CNN Presents Classroom: America Remembers
CNN STUDENT NEWS
(CNN Student News) -- Set your VCR to record the CNN Special Classroom Edition: America Remembers when it airs commercial-free on Monday, September 19, 2005, from 4:00 -- 5:00 a.m. ET on CNN.
Teachers: Please preview America Remembers, as it contains content and images that may not be appropriate for all students.
CNN Presents takes a two-part look at the extraordinary events of September 11, 2001 and America's response. America Remembers, Part I focuses on the tragic events that took place on September 11. In this episode, CNN journalists share their reactions to the World Trade Center and Pentagon attacks and the crash of United Airlines flight 93 in Shanksville, Pennsylvania.
Grade Level: 7-12
Subject Areas: History, Social Studies, Technology
This CNN Presents Classroom Edition: America Remembers and its corresponding lessons challenge students to:
Era 8: A Half-Century of Crisis and Achievement, 1900-1945
Standard 2A: The student understands the causes of World War I.
Standard 3C: The student understands the interplay between scientific or technological innovations and new patterns of social and cultural life between 1900 and 1940.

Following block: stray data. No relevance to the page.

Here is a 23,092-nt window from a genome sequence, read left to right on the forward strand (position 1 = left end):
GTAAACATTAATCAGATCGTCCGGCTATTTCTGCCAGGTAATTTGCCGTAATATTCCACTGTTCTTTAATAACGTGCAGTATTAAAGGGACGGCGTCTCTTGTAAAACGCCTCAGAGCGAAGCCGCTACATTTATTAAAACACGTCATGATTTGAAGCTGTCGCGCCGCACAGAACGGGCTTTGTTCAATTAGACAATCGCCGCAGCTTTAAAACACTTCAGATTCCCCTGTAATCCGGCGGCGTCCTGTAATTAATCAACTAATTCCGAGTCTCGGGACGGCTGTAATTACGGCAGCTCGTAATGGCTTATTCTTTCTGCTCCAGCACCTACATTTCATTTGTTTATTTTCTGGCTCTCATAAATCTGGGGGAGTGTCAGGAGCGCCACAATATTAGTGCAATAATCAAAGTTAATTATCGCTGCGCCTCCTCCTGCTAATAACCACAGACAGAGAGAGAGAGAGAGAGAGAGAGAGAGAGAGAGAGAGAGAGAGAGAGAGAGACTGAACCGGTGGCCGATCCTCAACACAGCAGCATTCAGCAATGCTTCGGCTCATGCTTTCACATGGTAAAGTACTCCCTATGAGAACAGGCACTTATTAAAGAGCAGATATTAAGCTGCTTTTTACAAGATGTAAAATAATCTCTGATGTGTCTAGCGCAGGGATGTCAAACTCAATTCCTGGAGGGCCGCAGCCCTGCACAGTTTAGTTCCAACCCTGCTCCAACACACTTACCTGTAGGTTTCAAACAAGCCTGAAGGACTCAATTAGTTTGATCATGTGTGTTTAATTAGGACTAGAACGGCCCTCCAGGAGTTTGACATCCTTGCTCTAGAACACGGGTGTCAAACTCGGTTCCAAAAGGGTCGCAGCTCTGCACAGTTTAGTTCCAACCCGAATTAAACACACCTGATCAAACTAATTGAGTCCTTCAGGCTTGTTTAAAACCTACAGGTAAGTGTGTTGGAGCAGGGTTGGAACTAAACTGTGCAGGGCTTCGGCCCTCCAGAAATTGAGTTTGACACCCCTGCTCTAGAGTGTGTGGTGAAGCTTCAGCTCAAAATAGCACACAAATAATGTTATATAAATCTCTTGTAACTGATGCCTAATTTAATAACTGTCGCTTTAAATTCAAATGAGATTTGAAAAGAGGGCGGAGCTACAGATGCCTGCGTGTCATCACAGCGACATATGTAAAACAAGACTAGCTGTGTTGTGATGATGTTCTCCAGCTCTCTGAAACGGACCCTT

Era 9: The 20th Century Since 1945: Promises and Paradoxes
Standard 2F: The student understands worldwide cultural trends of the second half of the 20th century.
Standard 3A: The student understands major global trends since World War II.
Social Studies Standards
Standard II. Time, Continuity and Change
Social studies programs should include experiences that provide for the study of the ways human beings view themselves in and over time.
Standard V. Individuals, Groups and Institutions
Social studies programs should include experiences that provide for the study of interactions among individuals, groups, and institutions.
Prior to completion of Grade 8 students will:
Standard 2. Demonstrate knowledge of current changes in information technologies and the effect those changes have on the workplace and society.
Prior to completion of Grade 12 students will:
Standard 3. Analyze advantages and disadvantages of widespread use and reliance on technology in the workplace and in society as a whole.
The National Educational Technology Standards (NETS) for Students (http://www.iste.org/nets/students), published by the International Society for Technology in Education http://www.iste.org (The general Technology Foundation Standards for All Students are found at http://cnets.iste.org/students/s_stands.html).
1. Moment of Impact - New York
2. Moment of Impact - Washington, D.C.
5. A People's Story
6. Protecting the President
1. A Turning Point